Why does Hershey's chocolate taste so bloody horrible?

A taste made not for British tongues.

Chocolate candy bar

One of the many, many things that British people struggle with in America is the difference in our chocolate. We can look past the squabbling over guns, abortion and gay rights - it's only been two hundred-odd years, by all means take your time - but the chocolate it something we can't get over.

America is supposed to be the king of candy, and though some of their gastronomic monstrosities are certainly sugarific, chocolate is something they don't seem to have nailed en masse.

We Brits are used to the rich, creamy, smooth silk that is Cadbury (even though Kraft seem hellbent on ruining it for all of us), whereas Americans have Hershey's - a name no doubt familiar to your ear.

Given that all American culture eventually ends up being global cultural, it was no surprise to see bars of Hershey's start creeping their way into our quaint little supermarchés. What was a surprise, however, was the discovery that America's favourite chocolate bar tastes rather like one imagines dog treats coated in vomit to taste.

America, what's going on? Why does your chocolate taste like unadulterated crap?

Source: Let Ideas Compete

The answer is, unsurprisingly, in the ingredients: specifically the milk and the cocoa.

The milk used in Hershey's Milk Chocolate is treated to make it last longer; the actual process is a trade secret but speculators think that the milk is intentionally soured to promote longevity. A process called lipolysis releases butyric acid, which stabilises the milk against further fermentation, and also makes it taste like dick cheese.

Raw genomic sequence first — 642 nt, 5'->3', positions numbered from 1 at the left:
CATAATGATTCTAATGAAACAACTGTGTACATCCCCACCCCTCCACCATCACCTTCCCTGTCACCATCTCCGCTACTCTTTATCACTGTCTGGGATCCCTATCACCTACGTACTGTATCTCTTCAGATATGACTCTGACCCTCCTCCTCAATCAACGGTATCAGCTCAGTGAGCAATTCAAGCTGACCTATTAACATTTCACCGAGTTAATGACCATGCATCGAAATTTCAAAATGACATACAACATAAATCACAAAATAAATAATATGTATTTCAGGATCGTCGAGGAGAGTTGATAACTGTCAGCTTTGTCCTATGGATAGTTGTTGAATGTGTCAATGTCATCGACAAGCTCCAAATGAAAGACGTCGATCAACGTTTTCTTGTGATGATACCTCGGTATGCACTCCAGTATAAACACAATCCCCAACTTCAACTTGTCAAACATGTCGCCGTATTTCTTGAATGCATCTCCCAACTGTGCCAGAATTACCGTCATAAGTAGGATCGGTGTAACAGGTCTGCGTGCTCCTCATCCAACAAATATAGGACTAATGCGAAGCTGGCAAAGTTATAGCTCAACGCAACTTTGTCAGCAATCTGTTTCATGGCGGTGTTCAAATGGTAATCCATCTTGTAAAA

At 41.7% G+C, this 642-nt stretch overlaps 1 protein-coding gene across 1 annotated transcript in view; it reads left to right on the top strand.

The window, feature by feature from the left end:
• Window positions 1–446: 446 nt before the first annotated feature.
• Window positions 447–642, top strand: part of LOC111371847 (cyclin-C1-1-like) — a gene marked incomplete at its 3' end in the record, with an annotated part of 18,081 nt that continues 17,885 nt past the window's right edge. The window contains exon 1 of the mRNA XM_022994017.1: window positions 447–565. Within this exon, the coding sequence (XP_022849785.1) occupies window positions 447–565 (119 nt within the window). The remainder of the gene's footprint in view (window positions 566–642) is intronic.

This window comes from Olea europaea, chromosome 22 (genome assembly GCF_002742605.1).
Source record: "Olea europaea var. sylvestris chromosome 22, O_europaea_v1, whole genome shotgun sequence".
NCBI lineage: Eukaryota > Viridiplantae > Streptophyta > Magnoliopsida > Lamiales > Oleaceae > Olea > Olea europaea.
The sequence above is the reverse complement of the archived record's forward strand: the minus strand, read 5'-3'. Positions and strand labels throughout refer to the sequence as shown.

Additionally we have to consider the amount of cocoa present in the chocolate. The EU requires that milk chocolate contain at least 30% cocoa, whereas in the US only 10% cocoa is needed to qualify as chocolate.

However these numbers are deceptive, as the definition of 'cocoa' differs between the two markets. In the US this refers to non-fat cocoa powder, whereas in the EU it refers to both cocoa powder and cocoa butter. Hershey also sources and processes its cocoa differently, so that will factor into the difference in flavour.

So there you have it, it's the difference in milk and cocoa that make Hershey's so god awful and Cadbury's so brilliant. But how can Americans tolerate the sick-smelling sweets? It's often the only chocolate they've ever known and have come to expect that tangy, acidic taste. So don't rage at our cross-Atlantic cousins.

Pity them.

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